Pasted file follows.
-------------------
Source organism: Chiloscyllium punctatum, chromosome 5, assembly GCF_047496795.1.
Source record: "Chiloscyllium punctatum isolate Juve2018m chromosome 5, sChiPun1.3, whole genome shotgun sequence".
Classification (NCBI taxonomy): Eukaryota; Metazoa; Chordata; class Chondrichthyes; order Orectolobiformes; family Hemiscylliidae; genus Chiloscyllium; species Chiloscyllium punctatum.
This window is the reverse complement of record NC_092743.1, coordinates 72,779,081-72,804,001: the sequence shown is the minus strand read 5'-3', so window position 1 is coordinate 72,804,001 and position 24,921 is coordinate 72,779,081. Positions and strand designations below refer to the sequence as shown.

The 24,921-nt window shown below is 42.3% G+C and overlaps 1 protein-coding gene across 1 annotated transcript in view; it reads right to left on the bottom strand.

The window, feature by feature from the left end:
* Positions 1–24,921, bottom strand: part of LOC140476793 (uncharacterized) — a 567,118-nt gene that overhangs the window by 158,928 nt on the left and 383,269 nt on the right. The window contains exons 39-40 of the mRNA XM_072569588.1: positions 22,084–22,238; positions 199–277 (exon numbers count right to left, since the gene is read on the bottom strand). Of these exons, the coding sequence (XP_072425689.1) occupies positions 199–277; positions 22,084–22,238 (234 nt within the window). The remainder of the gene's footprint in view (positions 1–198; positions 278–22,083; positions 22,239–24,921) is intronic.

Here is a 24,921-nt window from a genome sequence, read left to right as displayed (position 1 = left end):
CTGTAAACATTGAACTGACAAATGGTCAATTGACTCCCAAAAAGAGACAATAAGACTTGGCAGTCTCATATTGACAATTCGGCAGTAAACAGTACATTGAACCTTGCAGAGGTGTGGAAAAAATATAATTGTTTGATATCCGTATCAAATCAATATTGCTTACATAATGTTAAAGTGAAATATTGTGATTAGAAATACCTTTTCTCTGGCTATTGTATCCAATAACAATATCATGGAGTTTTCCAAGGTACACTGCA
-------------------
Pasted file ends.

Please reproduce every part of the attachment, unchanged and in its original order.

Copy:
Source organism: Chiloscyllium punctatum, chromosome 5, assembly GCF_047496795.1.
Source record: "Chiloscyllium punctatum isolate Juve2018m chromosome 5, sChiPun1.3, whole genome shotgun sequence".
Classification (NCBI taxonomy): Eukaryota; Metazoa; Chordata; class Chondrichthyes; order Orectolobiformes; family Hemiscylliidae; genus Chiloscyllium; species Chiloscyllium punctatum.
This window is the reverse complement of record NC_092743.1, coordinates 72,779,081-72,804,001: the sequence shown is the minus strand read 5'-3', so window position 1 is coordinate 72,804,001 and position 24,921 is coordinate 72,779,081. Positions and strand designations below refer to the sequence as shown.

The 24,921-nt window shown below is 42.3% G+C and overlaps 1 protein-coding gene across 1 annotated transcript in view; it reads right to left on the bottom strand.

The window, feature by feature from the left end:
* Positions 1–24,921, bottom strand: part of LOC140476793 (uncharacterized) — a 567,118-nt gene that overhangs the window by 158,928 nt on the left and 383,269 nt on the right. The window contains exons 39-40 of the mRNA XM_072569588.1: positions 22,084–22,238; positions 199–277 (exon numbers count right to left, since the gene is read on the bottom strand). Of these exons, the coding sequence (XP_072425689.1) occupies positions 199–277; positions 22,084–22,238 (234 nt within the window). The remainder of the gene's footprint in view (positions 1–198; positions 278–22,083; positions 22,239–24,921) is intronic.

Here is a 24,921-nt window from a genome sequence, read left to right as displayed (position 1 = left end):
CTGTAAACATTGAACTGACAAATGGTCAATTGACTCCCAAAAAGAGACAATAAGACTTGGCAGTCTCATATTGACAATTCGGCAGTAAACAGTACATTGAACCTTGCAGAGGTGTGGAAAAAATATAATTGTTTGATATCCGTATCAAATCAATATTGCTTACATAATGTTAAAGTGAAATATTGTGATTAGAAATACCTTTTCTCTGGCTATTGTATCCAATAACAATATCATGGAGTTTTCCAAGGTACACTGCA